The national average retail price for regular gasoline hit $5 per gallon on Saturday, according to data from AAA.
It's the highest the group has seen gas prices rise since it started tracking the data in 2000, and is likely to get worse as oil demand continues to outpace global oil supply, driving barrel prices even higher, AAA spokesperson Devin Gladden said.
As of Saturday, prices at the pump are 63 cents higher than they were a month ago and nearly $2 more than a year ago, according to AAA data.
Gladden noted that oil prices reached $120 per barrel this week, which was also seen Russia first invaded Ukraine. What shortly followed was a continuous streak of record-high gas prices. The price of oil accounts for 50% of what consumers pay for at the pump.
There are multiple factors that are causing more pain at the pump for drivers: Sanctions placed on Russia for its invasion of Ukraine; higher fuel demand as drivers are "reclaiming their travel time" after being restricted over the past two years; and the official start of hurricane season, which could further threaten supply.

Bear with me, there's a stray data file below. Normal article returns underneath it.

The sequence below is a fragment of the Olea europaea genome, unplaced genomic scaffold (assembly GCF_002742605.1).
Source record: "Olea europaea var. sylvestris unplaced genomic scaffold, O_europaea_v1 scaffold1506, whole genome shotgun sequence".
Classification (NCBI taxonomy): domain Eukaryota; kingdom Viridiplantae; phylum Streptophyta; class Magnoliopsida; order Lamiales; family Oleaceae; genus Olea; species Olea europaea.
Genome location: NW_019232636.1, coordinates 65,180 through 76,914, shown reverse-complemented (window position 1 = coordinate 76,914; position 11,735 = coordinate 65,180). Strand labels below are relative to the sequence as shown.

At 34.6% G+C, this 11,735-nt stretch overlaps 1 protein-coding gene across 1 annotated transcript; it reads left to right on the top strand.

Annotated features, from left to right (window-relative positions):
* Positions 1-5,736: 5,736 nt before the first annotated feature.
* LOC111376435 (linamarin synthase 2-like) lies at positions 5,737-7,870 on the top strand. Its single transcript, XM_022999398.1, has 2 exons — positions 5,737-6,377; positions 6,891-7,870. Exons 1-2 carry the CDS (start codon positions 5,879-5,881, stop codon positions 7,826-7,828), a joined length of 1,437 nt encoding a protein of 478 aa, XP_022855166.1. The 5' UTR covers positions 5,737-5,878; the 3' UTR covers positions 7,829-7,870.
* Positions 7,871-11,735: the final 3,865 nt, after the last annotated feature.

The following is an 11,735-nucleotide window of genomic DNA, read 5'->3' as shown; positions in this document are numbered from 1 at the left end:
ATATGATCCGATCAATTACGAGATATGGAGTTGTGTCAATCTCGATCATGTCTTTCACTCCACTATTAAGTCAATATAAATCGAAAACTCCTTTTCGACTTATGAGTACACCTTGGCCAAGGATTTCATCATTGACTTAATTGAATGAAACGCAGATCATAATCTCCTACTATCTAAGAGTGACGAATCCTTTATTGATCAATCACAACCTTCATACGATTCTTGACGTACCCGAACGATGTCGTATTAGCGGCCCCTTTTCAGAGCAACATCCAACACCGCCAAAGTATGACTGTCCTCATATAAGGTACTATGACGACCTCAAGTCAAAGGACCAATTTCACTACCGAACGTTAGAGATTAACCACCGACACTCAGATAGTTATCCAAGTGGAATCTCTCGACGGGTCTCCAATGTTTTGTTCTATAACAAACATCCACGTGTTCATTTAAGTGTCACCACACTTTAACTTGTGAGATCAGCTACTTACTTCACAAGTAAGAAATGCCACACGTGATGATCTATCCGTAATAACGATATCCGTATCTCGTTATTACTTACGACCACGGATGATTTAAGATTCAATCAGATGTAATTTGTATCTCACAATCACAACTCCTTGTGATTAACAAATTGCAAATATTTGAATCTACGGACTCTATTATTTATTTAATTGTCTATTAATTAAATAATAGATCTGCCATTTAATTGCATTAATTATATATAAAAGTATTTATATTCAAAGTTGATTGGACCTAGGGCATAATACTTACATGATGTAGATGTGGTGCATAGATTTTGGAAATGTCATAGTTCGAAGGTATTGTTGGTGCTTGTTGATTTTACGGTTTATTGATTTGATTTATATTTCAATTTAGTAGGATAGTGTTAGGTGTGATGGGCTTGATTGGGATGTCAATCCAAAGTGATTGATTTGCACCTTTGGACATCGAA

"Even just the threat of a hurricane, that can shut down crude production, particularly in the Gulf Coast, and that can also cause oil prices to rise," Gladden said.
If the price of oil hits $140 to $150 per barrel "we are going to see significantly increased gas prices."
However, Gladden doesn't see consumers pumping the brakes despite the fact that some became wary when prices hit $4 per gallon.
Rather, "we are seeing people make different economic decisions," he said. "So it might not necessarily be reflected in gas use, but it might be that they're eating out less, and they're spending fewer dollars on discretionary spending."
The higher prices go, the "more creative drivers are going to be how they save money" in other areas of their lives, Gladden said.